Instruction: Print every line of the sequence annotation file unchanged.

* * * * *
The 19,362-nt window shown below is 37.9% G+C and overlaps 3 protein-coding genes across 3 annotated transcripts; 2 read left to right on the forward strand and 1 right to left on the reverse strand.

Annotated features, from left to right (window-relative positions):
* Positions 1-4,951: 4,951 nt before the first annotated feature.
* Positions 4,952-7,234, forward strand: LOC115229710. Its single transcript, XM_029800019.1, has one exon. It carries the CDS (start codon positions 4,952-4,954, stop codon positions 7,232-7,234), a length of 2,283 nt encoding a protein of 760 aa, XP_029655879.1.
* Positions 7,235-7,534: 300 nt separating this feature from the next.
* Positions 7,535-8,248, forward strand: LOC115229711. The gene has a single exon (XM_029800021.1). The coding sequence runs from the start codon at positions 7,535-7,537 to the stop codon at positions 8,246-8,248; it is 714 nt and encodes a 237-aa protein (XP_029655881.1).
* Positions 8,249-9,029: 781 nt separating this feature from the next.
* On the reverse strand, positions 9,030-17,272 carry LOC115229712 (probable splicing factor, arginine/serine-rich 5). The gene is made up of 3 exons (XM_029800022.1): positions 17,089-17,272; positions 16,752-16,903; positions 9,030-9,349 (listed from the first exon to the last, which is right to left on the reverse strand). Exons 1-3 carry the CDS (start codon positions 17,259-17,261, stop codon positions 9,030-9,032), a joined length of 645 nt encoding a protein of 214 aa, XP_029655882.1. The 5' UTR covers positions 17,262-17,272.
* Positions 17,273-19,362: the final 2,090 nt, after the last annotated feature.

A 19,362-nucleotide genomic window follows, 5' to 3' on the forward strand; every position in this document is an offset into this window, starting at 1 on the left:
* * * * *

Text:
The 19,362-nt window shown below is 37.9% G+C and overlaps 3 protein-coding genes across 3 annotated transcripts; 2 read left to right on the forward strand and 1 right to left on the reverse strand.

Annotated features, from left to right (window-relative positions):
* Positions 1-4,951: 4,951 nt before the first annotated feature.
* Positions 4,952-7,234, forward strand: LOC115229710. Its single transcript, XM_029800019.1, has one exon. It carries the CDS (start codon positions 4,952-4,954, stop codon positions 7,232-7,234), a length of 2,283 nt encoding a protein of 760 aa, XP_029655879.1.
* Positions 7,235-7,534: 300 nt separating this feature from the next.
* Positions 7,535-8,248, forward strand: LOC115229711. The gene has a single exon (XM_029800021.1). The coding sequence runs from the start codon at positions 7,535-7,537 to the stop codon at positions 8,246-8,248; it is 714 nt and encodes a 237-aa protein (XP_029655881.1).
* Positions 8,249-9,029: 781 nt separating this feature from the next.
* On the reverse strand, positions 9,030-17,272 carry LOC115229712 (probable splicing factor, arginine/serine-rich 5). The gene is made up of 3 exons (XM_029800022.1): positions 17,089-17,272; positions 16,752-16,903; positions 9,030-9,349 (listed from the first exon to the last, which is right to left on the reverse strand). Exons 1-3 carry the CDS (start codon positions 17,259-17,261, stop codon positions 9,030-9,032), a joined length of 645 nt encoding a protein of 214 aa, XP_029655882.1. The 5' UTR covers positions 17,262-17,272.
* Positions 17,273-19,362: the final 2,090 nt, after the last annotated feature.

A 19,362-nucleotide genomic window follows, 5' to 3' on the forward strand; every position in this document is an offset into this window, starting at 1 on the left: